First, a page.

Conservative radio host Michael Savage Sunday called for a third, "nationalist" American political party to challenge the Republican Party on the right of the political spectrum.
“We need a nationalist party in the United States of America,” said Savage on Aaron Klein's WABC radio show. "There is no Republican party. It’s an appendage of the Democrat machine as we’ve all just seen. It’s two card Monte, as we all know. It’s a game being played against the American people."Wait... we are talking about the same Republican Party, aren't we?
Savage does have a point in seeing the irreconcilable schism between the business wing of the party and the increasingly nativist base. That tension, best seen in primaries, is why John Boehner gave us the quote of the weekend: "Most of our members wanted this (the fiscal cliff bill) to pass, but they didn't want to vote for it."
So are the Republicans en route to being a nationalist party? Or do they need to become a no -ist national party? Paul West, LA Times:
To an unprecedented degree, today's Republican majority in the House is centered in the states of the old Confederacy. The GOP enjoys a 57-seat advantage across the 11-state region that stretches from Texas to Virginia.
In particular, the South's preeminence could pose challenges to national GOP efforts to broaden the party's appeal on social and cultural issues such as abortion and same-sex marriage.
"An increasing challenge for Northeastern Republicans, and West Coast Republicans, for that matter, is the growing perception among their constituents that the Republican Party is predominantly a Southern and rural party," said Dan Schnur, a former GOP campaign strategist who directs the Jesse M. Unruh Institute of Politics at USC. "There's always been a political and cultural disconnect between the South and the rest of the country. But as the parties have sorted themselves out geographically over the last few decades, the size of that gap has increased."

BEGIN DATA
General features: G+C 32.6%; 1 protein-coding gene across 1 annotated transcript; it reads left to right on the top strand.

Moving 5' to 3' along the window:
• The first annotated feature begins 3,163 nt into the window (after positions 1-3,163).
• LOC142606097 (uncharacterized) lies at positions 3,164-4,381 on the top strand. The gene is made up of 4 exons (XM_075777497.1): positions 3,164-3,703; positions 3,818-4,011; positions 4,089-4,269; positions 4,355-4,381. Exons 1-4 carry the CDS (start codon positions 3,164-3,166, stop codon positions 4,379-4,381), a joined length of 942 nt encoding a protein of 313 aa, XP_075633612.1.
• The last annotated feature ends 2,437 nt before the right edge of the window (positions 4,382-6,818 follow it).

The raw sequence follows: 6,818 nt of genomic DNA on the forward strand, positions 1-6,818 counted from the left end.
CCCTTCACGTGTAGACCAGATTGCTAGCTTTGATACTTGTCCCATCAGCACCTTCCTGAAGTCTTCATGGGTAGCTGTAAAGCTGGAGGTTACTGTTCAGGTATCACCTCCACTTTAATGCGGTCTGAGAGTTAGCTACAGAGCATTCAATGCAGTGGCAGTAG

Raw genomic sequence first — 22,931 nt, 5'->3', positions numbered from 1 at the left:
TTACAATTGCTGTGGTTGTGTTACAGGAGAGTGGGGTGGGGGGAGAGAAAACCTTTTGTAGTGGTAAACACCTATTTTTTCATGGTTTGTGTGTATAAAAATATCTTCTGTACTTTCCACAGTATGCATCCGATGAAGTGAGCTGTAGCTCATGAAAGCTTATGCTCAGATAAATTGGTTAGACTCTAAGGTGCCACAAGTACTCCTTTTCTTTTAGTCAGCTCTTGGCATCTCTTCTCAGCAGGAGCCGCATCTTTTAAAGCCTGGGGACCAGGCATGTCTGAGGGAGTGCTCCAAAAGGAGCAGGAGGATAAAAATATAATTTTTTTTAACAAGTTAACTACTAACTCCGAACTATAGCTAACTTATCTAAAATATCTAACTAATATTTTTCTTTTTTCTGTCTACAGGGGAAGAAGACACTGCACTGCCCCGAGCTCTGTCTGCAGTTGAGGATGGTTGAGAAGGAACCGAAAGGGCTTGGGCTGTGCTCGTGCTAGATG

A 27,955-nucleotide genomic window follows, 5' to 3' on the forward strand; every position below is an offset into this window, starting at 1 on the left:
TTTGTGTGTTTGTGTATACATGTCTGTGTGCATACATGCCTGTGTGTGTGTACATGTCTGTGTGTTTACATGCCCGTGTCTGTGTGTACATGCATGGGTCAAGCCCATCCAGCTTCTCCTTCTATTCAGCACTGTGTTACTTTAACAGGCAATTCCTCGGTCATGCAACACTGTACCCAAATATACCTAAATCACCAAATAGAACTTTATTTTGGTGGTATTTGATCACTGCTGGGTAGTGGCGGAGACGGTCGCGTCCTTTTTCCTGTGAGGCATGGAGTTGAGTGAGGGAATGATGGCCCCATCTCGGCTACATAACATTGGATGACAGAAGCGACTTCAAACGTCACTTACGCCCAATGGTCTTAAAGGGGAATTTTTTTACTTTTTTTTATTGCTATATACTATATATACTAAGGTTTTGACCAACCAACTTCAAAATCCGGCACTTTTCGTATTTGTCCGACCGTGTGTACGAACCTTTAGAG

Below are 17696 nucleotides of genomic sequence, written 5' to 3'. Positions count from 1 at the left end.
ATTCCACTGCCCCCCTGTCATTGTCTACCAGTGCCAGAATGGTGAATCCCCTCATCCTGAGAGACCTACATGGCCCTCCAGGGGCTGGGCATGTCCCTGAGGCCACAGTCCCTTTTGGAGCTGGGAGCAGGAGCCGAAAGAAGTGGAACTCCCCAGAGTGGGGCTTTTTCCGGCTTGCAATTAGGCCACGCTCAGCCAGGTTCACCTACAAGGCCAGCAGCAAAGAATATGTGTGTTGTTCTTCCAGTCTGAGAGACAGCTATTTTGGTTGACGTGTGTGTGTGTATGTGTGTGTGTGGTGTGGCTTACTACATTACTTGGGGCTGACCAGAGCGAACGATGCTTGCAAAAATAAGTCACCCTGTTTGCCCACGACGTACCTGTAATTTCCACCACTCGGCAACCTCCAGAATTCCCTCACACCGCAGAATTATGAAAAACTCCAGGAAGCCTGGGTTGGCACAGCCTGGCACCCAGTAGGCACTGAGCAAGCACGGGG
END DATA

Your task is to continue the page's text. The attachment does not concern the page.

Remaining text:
And we know what happens when the Deep South is diametrically opposed to the rest of the nation:
Even though it’s a truism of American public discourse that the Civil War never ended, it’s also literally true. We’re still reaping the whirlwind from that long-ago conflict, and now we face a new Civil War, one focused on divisive political issues of the 21st century – most notably the rights and liberties of women and LGBT people – but rooted in toxic rhetoric and ideas inherited from the 19th century.
We’ve just emerged from a presidential campaign that exposed how hardened our political and cultural divide has become, and how poorly the two sides understand each other. Part of the Republican problem, in an election that party thought it would win easily, was that those who felt a visceral disgust toward both the idea and the reality of President Barack Obama simply could not believe that they didn’t represent a majority.
As many Republicans are now aware, the party now faces an existential crisis. It’s all very well to go on TV and talk about attracting Latinos and downplaying cultural wedge issues. But the activist core of the Republican Party is neo-Confederate, whether it thinks of itself that way or not. It isn’t interested in common cause with Mexicans or turning down the moral thermostat. Just ask Rick Santorum: What it wants is war.
If you though the fiscal cliff fight, or the health care battle of 2009-2010, were ugly, just wait until we see a serious immigration debate.